amfAR, The Foundation for AIDS Research

Progress on AIDS Elusive Among Some Populations

UNAIDS report also shows dramatic decline in new infections among children

The UN’s annual report on the state of the global AIDS epidemic, released November 20 in advance of World AIDS Day, was a mixed bag of remarkable progress among some populations and rising rates of infection in others.

While the estimated number of people living with HIV/AIDS at the end of 2011, 34 million, remained the same as 2010, there were 700,000 fewer new HIV infections across the world in 2011 than in 2001. Among the most notable successes was a substantial decline—24 percent—in new infections among children in the last two years alone. Since 2003, new infections in children have dropped by 43 percent. One of the UN’s primary goals is to eliminate new infections among children by 2015.

 

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The number of people living with HIV who were receiving treatment rose by 21 percent in 2011 so that, for the first time, the majority (54 percent) of people eligible for antiretroviral therapy in low- and middle-income countries were receiving it. Additionally, 2011 was the first year in which domestic public and private funding available for HIV/AIDS around the globe eclipsed funding from international sources.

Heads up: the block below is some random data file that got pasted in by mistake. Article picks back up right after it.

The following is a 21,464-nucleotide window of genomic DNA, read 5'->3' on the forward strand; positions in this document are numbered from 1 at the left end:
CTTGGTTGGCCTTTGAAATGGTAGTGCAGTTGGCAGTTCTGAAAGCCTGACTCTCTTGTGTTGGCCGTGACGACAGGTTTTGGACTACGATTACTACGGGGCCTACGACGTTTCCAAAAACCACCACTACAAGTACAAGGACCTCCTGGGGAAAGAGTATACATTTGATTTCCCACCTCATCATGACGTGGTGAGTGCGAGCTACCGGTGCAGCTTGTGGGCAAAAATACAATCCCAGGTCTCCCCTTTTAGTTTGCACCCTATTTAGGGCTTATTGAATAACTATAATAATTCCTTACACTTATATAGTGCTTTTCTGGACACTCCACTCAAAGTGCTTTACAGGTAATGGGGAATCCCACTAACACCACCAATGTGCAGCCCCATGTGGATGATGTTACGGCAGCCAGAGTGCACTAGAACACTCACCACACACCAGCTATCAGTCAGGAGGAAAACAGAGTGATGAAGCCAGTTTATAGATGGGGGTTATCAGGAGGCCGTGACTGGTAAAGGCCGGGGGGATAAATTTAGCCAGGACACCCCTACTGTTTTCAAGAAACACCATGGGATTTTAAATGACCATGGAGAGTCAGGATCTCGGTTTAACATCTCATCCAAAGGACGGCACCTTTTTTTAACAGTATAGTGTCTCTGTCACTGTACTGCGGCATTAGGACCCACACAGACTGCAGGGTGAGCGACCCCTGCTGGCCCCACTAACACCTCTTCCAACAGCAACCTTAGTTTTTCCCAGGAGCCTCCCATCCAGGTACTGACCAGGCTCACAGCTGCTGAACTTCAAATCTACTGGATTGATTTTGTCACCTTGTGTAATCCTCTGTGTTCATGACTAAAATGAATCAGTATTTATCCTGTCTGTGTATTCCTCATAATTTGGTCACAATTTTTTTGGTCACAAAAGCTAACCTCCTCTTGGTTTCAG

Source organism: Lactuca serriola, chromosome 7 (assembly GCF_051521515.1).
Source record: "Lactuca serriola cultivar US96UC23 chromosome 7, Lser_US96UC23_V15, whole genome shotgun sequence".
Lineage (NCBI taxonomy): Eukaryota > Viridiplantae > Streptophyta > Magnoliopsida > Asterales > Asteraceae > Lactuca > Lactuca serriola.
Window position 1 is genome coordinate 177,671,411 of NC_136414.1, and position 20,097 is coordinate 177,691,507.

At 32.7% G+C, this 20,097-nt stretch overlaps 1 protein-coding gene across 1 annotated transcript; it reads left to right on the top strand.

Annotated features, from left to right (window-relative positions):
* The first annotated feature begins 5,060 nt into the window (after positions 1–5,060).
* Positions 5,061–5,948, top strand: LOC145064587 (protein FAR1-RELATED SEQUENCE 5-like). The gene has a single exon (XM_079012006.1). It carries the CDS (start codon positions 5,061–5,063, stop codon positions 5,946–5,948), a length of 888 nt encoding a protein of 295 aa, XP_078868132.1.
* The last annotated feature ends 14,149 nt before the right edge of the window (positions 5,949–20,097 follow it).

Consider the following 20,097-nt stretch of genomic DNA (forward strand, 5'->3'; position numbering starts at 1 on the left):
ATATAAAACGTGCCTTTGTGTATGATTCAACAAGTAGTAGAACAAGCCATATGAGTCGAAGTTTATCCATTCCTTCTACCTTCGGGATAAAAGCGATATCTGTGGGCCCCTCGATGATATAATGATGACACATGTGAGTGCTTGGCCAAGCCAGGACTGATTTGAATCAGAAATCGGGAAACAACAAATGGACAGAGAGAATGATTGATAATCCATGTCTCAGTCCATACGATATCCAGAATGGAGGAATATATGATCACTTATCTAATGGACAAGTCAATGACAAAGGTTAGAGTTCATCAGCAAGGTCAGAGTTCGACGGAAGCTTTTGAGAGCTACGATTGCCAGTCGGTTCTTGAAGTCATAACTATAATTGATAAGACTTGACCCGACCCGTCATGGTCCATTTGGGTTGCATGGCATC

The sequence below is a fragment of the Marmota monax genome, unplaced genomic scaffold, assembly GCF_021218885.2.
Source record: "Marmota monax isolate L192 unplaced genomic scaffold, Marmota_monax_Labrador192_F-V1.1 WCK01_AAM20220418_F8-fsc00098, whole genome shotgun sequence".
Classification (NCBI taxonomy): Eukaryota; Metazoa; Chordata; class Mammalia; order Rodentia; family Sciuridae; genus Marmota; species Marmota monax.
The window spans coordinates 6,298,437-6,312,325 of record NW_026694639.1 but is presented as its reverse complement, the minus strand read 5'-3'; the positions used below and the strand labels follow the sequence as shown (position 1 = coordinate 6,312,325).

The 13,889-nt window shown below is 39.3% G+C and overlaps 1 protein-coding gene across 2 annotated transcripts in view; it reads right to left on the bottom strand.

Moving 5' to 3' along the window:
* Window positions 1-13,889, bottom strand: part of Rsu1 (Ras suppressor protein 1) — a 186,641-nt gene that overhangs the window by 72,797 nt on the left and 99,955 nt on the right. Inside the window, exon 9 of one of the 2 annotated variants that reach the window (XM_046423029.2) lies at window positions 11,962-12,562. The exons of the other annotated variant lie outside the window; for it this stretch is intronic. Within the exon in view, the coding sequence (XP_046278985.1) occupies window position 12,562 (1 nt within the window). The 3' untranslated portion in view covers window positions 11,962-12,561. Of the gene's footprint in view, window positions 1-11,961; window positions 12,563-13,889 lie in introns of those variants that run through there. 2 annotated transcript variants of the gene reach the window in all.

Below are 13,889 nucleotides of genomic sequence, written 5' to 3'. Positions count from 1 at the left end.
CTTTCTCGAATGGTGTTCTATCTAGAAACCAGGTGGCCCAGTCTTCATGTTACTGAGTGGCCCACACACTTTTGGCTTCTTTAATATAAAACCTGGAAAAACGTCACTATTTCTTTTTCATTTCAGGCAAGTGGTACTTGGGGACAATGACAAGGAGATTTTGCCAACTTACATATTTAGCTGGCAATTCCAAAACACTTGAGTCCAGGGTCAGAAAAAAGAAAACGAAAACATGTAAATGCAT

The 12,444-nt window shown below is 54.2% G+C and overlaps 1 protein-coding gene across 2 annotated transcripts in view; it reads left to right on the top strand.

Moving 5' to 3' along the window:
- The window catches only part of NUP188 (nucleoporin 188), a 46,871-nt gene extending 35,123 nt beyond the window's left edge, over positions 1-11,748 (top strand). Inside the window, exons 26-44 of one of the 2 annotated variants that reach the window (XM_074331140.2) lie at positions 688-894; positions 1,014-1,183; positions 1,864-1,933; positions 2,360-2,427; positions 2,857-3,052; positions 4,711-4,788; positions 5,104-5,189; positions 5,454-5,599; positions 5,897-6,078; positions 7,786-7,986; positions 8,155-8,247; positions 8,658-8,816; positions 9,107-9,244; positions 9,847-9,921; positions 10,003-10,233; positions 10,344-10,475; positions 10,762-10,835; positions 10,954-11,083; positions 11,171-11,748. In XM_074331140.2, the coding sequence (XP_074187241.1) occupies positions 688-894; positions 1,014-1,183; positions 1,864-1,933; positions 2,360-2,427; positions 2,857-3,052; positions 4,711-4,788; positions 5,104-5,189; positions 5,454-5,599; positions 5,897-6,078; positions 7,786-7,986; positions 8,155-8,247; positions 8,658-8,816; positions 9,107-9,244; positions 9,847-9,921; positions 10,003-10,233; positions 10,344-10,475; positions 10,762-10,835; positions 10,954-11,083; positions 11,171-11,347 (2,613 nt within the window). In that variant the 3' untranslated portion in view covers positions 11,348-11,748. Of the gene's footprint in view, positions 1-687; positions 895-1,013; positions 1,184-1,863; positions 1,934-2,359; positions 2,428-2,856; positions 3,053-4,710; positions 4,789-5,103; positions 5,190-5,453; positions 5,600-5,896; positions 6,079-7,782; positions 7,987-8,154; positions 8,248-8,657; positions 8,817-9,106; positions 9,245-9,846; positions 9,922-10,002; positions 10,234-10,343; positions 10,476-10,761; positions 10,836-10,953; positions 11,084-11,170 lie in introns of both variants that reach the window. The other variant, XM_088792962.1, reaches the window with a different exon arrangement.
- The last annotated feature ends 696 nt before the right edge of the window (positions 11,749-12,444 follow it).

Despite these and other gains, challenges remain. New infections are on the rise in the Middle East and North Africa, Eastern Europe and Central Asia, Bangladesh, Indonesia, the Philippines, and Sri Lanka. While sub-Saharan Africa has seen a sharp decline in the number of new HIV infections (25 percent since 2001), it remains the most severely affected region, with nearly one in 20 adults living with HIV/AIDS. Mother-to-child-transmission also remains stubbornly high in the region.

The report stresses the need for broader community engagement to help alleviate HIV-related stigma and discrimination. There is a close link between stigma and the inability to access and remain engaged in HIV services. Nearly four in ten countries worldwide still lack any specific legal provisions to prevent or address HIV-related stigma. As the report states, “to end the AIDS epidemic, sex workers, MSM, and people who inject drugs cannot remain invisible. They have to be counted in.”

According to the report, “As global HIV prevalence trends appear to have stabilized there is disturbing evidence suggesting that global HIV prevalence among men who have sex with men (MSM) may have increased between 2010 and 2012.” HIV prevalence among gay men and other MSM surveyed in capital cities is on average 13 times higher than the general population. “Getting to zero will require better mapping and effective combination prevention,” says the report. “That means combined behavioral, biomedical and structural strategies, both intensively in specific populations in concentrated epidemics and across the whole population in generalized epidemics.”